Duration: Three Days
Transport: Public and private
Highlights: Aboriginal Rock Carvings, Captain Cook’s Landing Place, Como Heritage Trail, Hazelhurst Arts Centre
The Sutherland Shire is the traditional land of the Dharawal speaking people. It is unique in Australia's history, as Kamay Botany Bay is the location of the first recorded contact on the east coast of Australia between our First Nations people and Europeans.
The Shire is also home to a fascinating bushland and beachside history.
Discover it all on this 3 day itinerary - from rock engravings near Jibbon Beach, Captain James Cook’s Landing Place at Kurnell, to the Bundeena Maianbar Arts Trail and the Joseph Banks Native Plants Reserve.
Escape to the Shire, just 40 minutes south of Sydney CBD – for a list of accommodation options go to https://www.visitsutherlandshire.com.au/stay
Wander down to South Cronulla Beach for your first taste of our heritage, beginning with a walk along the Cronulla Beach Walk, originally built in 1921. Cronulla Surf Life Saving Club was established in 1907 and was one of the first surf clubs in Australia. While the original clubhouse was an old tram carriage, the beautiful art deco Cronulla clubhouse and pavilion was built in 1940. It sits just below the Cronulla RSL Memorial Club, established in 1942 - rooms were rented across the park in the Cecil apartments, and infamous weekend parties were held – before it moved into its current premises in 1953.
Catch the train or Drive to Hazelhurst Arts Centre at Gymea. The Hazelhurst estate was bequeathed to the Sutherland Shire by Ben and Hazel Broadhurst,
who purchased the land in 1945. The gallery hosts many exhibitions and offers a range of art classes for adults and children (bookings recommended). After enjoying the artworks and the gardens, relax for lunch in the beautiful Hazelhurst Café.
If you happen to be in the Sutherland Shire on a Sunday, drop into the Sydney Tramway Museum at Loftus and take a ride on a vintage tram.
In the afternoon, make your way west to Como by train or car and follow the 4.2km Como Heritage and Environment Trail around the peninsula. You’ll walk past the Como Hotel, the Como Pleasure Grounds, and Como Rail Bridge. Signs along the way share Como’s history, Aboriginal stories and reveal why famous Australian poet Henry Lawson spent time here. Download the detailed map to help navigate, you can also see the heritage report and take a virtual tour that explains each of the points of interest.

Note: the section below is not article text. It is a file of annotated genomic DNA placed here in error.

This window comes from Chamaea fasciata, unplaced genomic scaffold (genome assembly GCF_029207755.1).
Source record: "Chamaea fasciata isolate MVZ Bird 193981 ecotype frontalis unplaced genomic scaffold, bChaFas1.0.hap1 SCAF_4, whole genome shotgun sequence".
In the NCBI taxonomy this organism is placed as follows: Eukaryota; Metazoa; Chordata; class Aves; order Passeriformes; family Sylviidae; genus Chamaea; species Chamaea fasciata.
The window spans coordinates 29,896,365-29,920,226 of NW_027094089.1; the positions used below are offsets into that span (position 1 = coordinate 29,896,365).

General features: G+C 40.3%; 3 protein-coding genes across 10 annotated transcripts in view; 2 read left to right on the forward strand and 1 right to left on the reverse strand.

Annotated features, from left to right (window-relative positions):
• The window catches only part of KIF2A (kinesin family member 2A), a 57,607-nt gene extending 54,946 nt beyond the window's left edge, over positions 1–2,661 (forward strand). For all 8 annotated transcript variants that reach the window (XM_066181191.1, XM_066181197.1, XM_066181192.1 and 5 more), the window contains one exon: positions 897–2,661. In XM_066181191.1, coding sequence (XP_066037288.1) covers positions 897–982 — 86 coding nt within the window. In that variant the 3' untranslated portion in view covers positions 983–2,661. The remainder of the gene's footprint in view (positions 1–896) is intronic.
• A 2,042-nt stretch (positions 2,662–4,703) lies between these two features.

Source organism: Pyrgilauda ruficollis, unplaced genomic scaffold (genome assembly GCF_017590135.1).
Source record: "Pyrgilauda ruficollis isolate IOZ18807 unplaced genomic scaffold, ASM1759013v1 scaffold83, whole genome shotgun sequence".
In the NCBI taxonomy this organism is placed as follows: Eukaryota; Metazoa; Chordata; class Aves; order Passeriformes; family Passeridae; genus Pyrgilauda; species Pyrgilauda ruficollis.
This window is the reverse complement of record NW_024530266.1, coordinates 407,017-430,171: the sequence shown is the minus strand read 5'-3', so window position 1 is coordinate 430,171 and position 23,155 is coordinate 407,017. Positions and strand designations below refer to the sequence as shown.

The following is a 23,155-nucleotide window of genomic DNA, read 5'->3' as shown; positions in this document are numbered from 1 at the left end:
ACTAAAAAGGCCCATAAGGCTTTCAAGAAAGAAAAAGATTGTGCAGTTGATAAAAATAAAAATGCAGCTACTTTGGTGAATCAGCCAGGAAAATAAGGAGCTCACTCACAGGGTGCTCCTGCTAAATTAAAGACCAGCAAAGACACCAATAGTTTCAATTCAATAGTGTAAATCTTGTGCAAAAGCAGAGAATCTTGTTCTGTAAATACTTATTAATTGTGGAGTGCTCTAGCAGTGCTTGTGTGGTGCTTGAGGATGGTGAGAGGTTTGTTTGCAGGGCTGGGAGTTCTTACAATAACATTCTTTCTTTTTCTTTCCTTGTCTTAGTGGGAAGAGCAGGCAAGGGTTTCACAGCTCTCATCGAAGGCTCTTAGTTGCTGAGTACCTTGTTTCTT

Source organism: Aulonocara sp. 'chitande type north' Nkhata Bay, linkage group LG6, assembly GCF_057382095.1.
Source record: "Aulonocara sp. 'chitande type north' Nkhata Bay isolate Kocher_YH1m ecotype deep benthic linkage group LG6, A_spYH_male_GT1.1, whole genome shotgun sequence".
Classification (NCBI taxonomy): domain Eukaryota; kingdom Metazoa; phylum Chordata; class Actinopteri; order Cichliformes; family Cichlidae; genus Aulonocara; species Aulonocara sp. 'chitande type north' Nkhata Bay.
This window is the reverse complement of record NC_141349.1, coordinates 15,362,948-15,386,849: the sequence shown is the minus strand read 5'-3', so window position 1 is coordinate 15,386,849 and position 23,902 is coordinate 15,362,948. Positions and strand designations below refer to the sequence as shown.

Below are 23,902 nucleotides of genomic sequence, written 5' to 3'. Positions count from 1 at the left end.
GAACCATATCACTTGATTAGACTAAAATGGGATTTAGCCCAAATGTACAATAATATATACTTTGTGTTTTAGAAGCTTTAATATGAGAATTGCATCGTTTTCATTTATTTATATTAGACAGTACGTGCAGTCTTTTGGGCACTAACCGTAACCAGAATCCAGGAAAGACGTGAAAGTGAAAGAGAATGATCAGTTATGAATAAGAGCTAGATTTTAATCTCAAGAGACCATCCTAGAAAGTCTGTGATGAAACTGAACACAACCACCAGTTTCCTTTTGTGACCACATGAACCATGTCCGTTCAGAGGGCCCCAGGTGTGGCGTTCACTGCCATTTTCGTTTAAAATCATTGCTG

Have dinner at one of the Shire’s oldest buildings, the beautiful Como Hotel overlooking the Georges River. Built in 1878 for German railway workers, the hotel is a much-loved part of the Shire’s heritage. Unfortunately, the hotel that saw two world wars come and go, and could not withstand the fire on Sunday 3 November 1996. Affectionately known as the Como Hilton, the Hotel was re-built 5 years later keeping the original brickwork and retained the burnt door which was salvaged from the fire in the hotel’s restaurant. The beautiful Como Hotel has a touch of elegance standing in the quiet backwaters of the Georges River. With remarkable views and shady verandas.Settle in for dinner as you look out over the Como Pleasure Grounds and Georges River. You can feel the serenity.
The Dharawal speaking people were the original inhabitants of the Sutherland Shire. Their connection to the land here dates back more than 8,500 years, and there is evidence throughout the Shire of their culture and traditions including middens and rock carvings at Jibbon (near Bundeena) and extensive middens on the Kurnell peninsula.
The Gweagal clan of Dharawal speaking people are the traditional custodians of the land on the southern shore of Kamay Botany Bay.
In 1770, when the Endeavour sailed into Kamay Botany Bay and landed at Kurnell, the Gweagal watched from the shore and interacted several times with the Endeavour crew over the eight days that the ship was anchored just offshore.
Head into Kamay Botany Bay National Park. The Visitor Centre has historical information on the landing of the first explorers, the impact of colonisation on the local Aboriginal people, the local environment and wetlands, and maps and exhibitions. Walk down to Captain Cook's Landing Place near the obelisk erected in 1870 to mark the 100th anniversary of the arrival of the Endeavour. The year 2020 is the 250th anniversary of the first contact between the crew of HMB Endeavour and the Gweagal on the shores of Kamay Botany Bay. Three commemorative bronze sculptures, designed by Aboriginal artists, have been erected to mark the anniversary.